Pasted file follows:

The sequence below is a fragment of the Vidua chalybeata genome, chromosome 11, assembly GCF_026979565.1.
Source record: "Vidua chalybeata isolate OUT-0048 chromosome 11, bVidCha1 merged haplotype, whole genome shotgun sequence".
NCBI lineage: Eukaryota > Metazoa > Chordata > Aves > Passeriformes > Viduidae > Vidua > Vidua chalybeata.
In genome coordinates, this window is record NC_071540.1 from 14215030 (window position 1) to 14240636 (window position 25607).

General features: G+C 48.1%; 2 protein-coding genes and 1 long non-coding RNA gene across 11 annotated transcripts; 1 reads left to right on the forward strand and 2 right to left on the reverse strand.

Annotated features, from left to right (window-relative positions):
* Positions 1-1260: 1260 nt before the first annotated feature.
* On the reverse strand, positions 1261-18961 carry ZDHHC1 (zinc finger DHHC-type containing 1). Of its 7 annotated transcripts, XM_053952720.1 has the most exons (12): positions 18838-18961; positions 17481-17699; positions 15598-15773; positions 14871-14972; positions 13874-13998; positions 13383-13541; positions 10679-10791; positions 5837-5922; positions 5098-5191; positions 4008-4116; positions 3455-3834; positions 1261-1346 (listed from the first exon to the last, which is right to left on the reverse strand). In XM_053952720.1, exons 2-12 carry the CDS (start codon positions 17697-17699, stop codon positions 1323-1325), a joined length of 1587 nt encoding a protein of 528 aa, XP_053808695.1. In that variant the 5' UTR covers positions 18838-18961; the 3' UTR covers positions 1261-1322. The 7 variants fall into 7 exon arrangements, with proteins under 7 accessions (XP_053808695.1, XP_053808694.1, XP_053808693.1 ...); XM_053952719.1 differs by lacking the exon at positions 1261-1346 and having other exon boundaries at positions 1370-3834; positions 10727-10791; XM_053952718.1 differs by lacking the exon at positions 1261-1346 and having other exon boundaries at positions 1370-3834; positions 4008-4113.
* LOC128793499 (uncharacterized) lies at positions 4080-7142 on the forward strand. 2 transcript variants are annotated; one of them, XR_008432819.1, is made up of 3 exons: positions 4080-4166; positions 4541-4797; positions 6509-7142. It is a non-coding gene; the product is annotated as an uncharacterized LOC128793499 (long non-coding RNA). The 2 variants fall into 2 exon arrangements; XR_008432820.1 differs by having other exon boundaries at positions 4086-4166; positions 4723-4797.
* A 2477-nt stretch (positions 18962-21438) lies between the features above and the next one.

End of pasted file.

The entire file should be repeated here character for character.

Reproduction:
The sequence below is a fragment of the Vidua chalybeata genome, chromosome 11, assembly GCF_026979565.1.
Source record: "Vidua chalybeata isolate OUT-0048 chromosome 11, bVidCha1 merged haplotype, whole genome shotgun sequence".
NCBI lineage: Eukaryota > Metazoa > Chordata > Aves > Passeriformes > Viduidae > Vidua > Vidua chalybeata.
In genome coordinates, this window is record NC_071540.1 from 14215030 (window position 1) to 14240636 (window position 25607).

General features: G+C 48.1%; 2 protein-coding genes and 1 long non-coding RNA gene across 11 annotated transcripts; 1 reads left to right on the forward strand and 2 right to left on the reverse strand.

Annotated features, from left to right (window-relative positions):
* Positions 1-1260: 1260 nt before the first annotated feature.
* On the reverse strand, positions 1261-18961 carry ZDHHC1 (zinc finger DHHC-type containing 1). Of its 7 annotated transcripts, XM_053952720.1 has the most exons (12): positions 18838-18961; positions 17481-17699; positions 15598-15773; positions 14871-14972; positions 13874-13998; positions 13383-13541; positions 10679-10791; positions 5837-5922; positions 5098-5191; positions 4008-4116; positions 3455-3834; positions 1261-1346 (listed from the first exon to the last, which is right to left on the reverse strand). In XM_053952720.1, exons 2-12 carry the CDS (start codon positions 17697-17699, stop codon positions 1323-1325), a joined length of 1587 nt encoding a protein of 528 aa, XP_053808695.1. In that variant the 5' UTR covers positions 18838-18961; the 3' UTR covers positions 1261-1322. The 7 variants fall into 7 exon arrangements, with proteins under 7 accessions (XP_053808695.1, XP_053808694.1, XP_053808693.1 ...); XM_053952719.1 differs by lacking the exon at positions 1261-1346 and having other exon boundaries at positions 1370-3834; positions 10727-10791; XM_053952718.1 differs by lacking the exon at positions 1261-1346 and having other exon boundaries at positions 1370-3834; positions 4008-4113.
* LOC128793499 (uncharacterized) lies at positions 4080-7142 on the forward strand. 2 transcript variants are annotated; one of them, XR_008432819.1, is made up of 3 exons: positions 4080-4166; positions 4541-4797; positions 6509-7142. It is a non-coding gene; the product is annotated as an uncharacterized LOC128793499 (long non-coding RNA). The 2 variants fall into 2 exon arrangements; XR_008432820.1 differs by having other exon boundaries at positions 4086-4166; positions 4723-4797.
* A 2477-nt stretch (positions 18962-21438) lies between the features above and the next one.